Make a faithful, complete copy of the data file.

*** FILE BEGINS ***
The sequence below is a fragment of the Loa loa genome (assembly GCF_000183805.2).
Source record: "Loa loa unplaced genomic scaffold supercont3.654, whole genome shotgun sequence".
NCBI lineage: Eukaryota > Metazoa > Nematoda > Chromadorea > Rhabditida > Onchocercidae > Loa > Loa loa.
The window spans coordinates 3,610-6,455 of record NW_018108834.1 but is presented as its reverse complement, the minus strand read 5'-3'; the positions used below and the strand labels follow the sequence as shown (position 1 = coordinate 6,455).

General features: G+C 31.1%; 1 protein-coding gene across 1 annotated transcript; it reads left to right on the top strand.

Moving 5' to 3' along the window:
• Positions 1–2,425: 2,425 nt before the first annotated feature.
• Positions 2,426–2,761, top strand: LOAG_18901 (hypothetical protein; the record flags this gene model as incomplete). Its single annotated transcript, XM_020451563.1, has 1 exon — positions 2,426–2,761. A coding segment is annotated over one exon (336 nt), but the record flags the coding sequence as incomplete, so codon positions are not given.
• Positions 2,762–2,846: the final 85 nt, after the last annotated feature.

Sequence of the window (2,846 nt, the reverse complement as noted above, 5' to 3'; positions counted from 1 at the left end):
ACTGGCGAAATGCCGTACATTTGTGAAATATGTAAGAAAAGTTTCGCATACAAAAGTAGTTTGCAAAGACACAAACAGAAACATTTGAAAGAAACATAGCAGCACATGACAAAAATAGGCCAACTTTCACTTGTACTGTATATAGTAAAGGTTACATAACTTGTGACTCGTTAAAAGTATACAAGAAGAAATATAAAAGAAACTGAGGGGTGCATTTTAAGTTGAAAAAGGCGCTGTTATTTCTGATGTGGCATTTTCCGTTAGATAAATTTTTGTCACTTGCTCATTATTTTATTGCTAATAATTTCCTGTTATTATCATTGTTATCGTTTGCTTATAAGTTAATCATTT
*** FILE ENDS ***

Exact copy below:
The sequence below is a fragment of the Loa loa genome (assembly GCF_000183805.2).
Source record: "Loa loa unplaced genomic scaffold supercont3.654, whole genome shotgun sequence".
NCBI lineage: Eukaryota > Metazoa > Nematoda > Chromadorea > Rhabditida > Onchocercidae > Loa > Loa loa.
The window spans coordinates 3,610-6,455 of record NW_018108834.1 but is presented as its reverse complement, the minus strand read 5'-3'; the positions used below and the strand labels follow the sequence as shown (position 1 = coordinate 6,455).

General features: G+C 31.1%; 1 protein-coding gene across 1 annotated transcript; it reads left to right on the top strand.

Moving 5' to 3' along the window:
• Positions 1–2,425: 2,425 nt before the first annotated feature.
• Positions 2,426–2,761, top strand: LOAG_18901 (hypothetical protein; the record flags this gene model as incomplete). Its single annotated transcript, XM_020451563.1, has 1 exon — positions 2,426–2,761. A coding segment is annotated over one exon (336 nt), but the record flags the coding sequence as incomplete, so codon positions are not given.
• Positions 2,762–2,846: the final 85 nt, after the last annotated feature.

Sequence of the window (2,846 nt, the reverse complement as noted above, 5' to 3'; positions counted from 1 at the left end):
ACTGGCGAAATGCCGTACATTTGTGAAATATGTAAGAAAAGTTTCGCATACAAAAGTAGTTTGCAAAGACACAAACAGAAACATTTGAAAGAAACATAGCAGCACATGACAAAAATAGGCCAACTTTCACTTGTACTGTATATAGTAAAGGTTACATAACTTGTGACTCGTTAAAAGTATACAAGAAGAAATATAAAAGAAACTGAGGGGTGCATTTTAAGTTGAAAAAGGCGCTGTTATTTCTGATGTGGCATTTTCCGTTAGATAAATTTTTGTCACTTGCTCATTATTTTATTGCTAATAATTTCCTGTTATTATCATTGTTATCGTTTGCTTATAAGTTAATCATTT